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February 24, 2011


Thomas Mackie

Unless the trait is burned out of a child or even an adult, the anticipation of exploration is “fun”. Perhaps we become too precise in defining the word fun. However, when I recently entered the Chattanooga Zoo, though an experienced 30 year, museum veteran, I still experienced the excitement of anticipation and heightened curiosity at entering the zoo’s track marked gateway. My mind became flooded with memories of the Detroit Zoo’s exhibits half a century ago. Now I feel old, but I had fun.
A healthy imagination feeds off opportunities to explore new landscapes, people, objects and ideas. The time taken on a nature hike, tour of historic site, science center, or art gallery acts on us as an adventure. It takes time and investment, but leaves us changed and often very satisfied with ourselves. We grew a little more and I think that is fun.

Paul Orselli

I think most types of museums need MORE fun!

As Marshall McLuhan said, "It's misleading to suppose there's any basic difference between education & entertainment. This distinction merely relieves people of the responsibility of looking into the matter."

Linda Wilson

The topic of the piece was 'fun' and 'not fun'. Paul's McLuhan quote uses two other terms, 'education' and 'entertainment", which, azs the quote says, are often (erroneously) put in opposition. Jan Packer (2006) listed five statements under the general motivation 'enjoyment'
To be pleasantly occupied
To feel happy and satisfied
To be entertained
To enjoy myself
To have fun
I too think most types of museums need more fun

Jennifer Hammond

At a museum where I worked that focused on popular culture, we did extensive surveying of teachers and conversations with students and teens for a couple of different projects, and no surprise, "fun" came up a lot--which concerned some staff members. But when we probed a little, it was a very active definition of fun--more like "playful." I really wanted to follow up by looking at the research that's been done on play and testing some programs and activities designed around it, but moved on before we got that far.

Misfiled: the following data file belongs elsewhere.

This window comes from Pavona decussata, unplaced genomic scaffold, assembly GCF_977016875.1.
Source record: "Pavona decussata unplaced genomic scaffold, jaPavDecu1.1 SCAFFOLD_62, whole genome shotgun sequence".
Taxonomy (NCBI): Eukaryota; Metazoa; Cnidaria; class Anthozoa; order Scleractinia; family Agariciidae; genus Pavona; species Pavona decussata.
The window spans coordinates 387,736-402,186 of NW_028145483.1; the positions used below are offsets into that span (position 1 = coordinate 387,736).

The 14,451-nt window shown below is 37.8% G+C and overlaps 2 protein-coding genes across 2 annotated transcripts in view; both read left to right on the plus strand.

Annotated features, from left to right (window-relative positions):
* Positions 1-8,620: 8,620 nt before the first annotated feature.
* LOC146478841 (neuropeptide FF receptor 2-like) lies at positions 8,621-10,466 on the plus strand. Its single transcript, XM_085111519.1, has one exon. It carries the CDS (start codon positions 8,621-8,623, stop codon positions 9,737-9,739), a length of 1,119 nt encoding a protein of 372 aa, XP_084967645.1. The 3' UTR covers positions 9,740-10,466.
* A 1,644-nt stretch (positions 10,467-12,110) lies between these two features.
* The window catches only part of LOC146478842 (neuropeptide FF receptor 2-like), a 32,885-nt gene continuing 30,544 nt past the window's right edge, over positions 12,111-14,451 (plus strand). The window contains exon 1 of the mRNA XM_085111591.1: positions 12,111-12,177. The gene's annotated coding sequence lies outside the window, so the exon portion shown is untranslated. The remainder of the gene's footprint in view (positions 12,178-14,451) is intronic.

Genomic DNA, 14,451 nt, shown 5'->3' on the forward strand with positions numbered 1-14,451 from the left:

Dana Allen-Greil

I'm curious if your finding that "young adults in their 20s without children are the most likely segment of all to think of museums as fun" only to pertains members of this group who actually visit museums. I'm curious if there are differences between those in this cohort (adults in their 20s without children) who *do* go to museums and the perceptions of those in the same cohort who do *not* regularly visit museums. Do those who don't visit museums think they aren't fun? Is this why they don't visit? A topic for another study, most likely...


As a "young adult in my 20s without children" I probably would describe museums as fun. However, I do think it's incredibly reductive to limit yourself to ONLY that description. In thinking about in what context I would describe them as fun, it would probably be if I were trying to get someone to go with me to one, or mentioning museum-going as a hobby to someone.